At the time of statehood, Republicans were the dominant party in South Dakota.  From the time of Dakota Territory’s creation in 1862, Republicans had controlled the White House for all but four years, and this meant that the territorial officials, who were appointed by the President, were all Republican.  Republicans also earned credit for pushing through statehood for North and South Dakota – Democrats had blocked statehood because of the states’ Republican bent.

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Arthur C. Mellette

Therefore, in the first state elections in 1889, Republicans dominated with outgoing territorial governor Arthur Mellette winning the governorship of South Dakota with 69% and Republicans winning every other state office by a like amount.  The first state legislature had 143 Republicans, 20 Democrats, and 6 others (the bodies were initially much larger – 45 senators and 124 representatives).

Republicans continued to win against divided opposition in 1890, 1892 and 1894.  The Democratic Party frequently finished third to the candidates of the “Independent Party,” which was a forerunner of the Populists.  In 1890, Mellette’s share of the vote fell to 45%, but his nearest opponent was populist Henry L. Loucks with 32%.  After two terms, Mellette gave way to Governor Charles H. Sheldon, another Republican.

This streak ended in 1896, when the Populists and Democrats finally agreed to unify behind a single “fusion” ticket, as was described in the previous entry.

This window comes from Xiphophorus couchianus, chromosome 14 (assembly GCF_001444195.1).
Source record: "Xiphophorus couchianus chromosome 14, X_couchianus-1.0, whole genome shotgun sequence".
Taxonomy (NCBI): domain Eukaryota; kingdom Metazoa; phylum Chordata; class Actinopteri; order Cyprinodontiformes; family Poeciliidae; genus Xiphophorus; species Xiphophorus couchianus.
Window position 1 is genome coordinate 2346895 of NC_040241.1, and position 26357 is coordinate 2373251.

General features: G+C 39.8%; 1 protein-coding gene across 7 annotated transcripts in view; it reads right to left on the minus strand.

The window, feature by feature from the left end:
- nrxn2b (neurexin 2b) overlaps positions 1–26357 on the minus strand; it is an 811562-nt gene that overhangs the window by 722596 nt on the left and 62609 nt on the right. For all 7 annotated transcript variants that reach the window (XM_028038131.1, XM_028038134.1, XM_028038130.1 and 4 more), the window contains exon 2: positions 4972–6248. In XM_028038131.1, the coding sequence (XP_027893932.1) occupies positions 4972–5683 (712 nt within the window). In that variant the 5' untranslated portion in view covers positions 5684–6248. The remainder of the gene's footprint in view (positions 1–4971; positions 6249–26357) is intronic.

4.  41 Republican election victories, from 1920 to 1924.

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Peter Norbeck

This three-election streak was ushered in by Governor Peter Norbeck, whose broad Republican support ended years of infighting between conservative and progressive Republicans.  In 1918, Norbeck was reelected and Republicans won every federal and statewide election, save one:  Democratic Congressman Harry Gandy was reelected in his west river Third District seat.

In 1920, Norbeck left the governor’s office and ran for U.S. Senate.  The incumbent, Democrat Edwin S. Johnson, opted to retire rather than face the popular governor.  On a ticket led by Norbeck, Republicans retained the governor’s office with Lt. Governor William McMaster, defeated Congressman Gandy with challenger William Williamson, and won every other federal and statewide race.

The streak continued in 1922 and 1924.  In 1922, McMaster was reelected governor.  In 1924, he joined Norbeck in the U.S. Senate, and Lt. Governor Carl Gunderson succeeded McMaster as governor.

It was Gunderson’s election that led to the end of this streak.  Gunderson was a conservative and his election reignited the progressive-conservative rift.  He initiated investigations into alleged “maladministration” during the Norbeck and McMaster governorships, and ended several of their progressive state-run enterprises.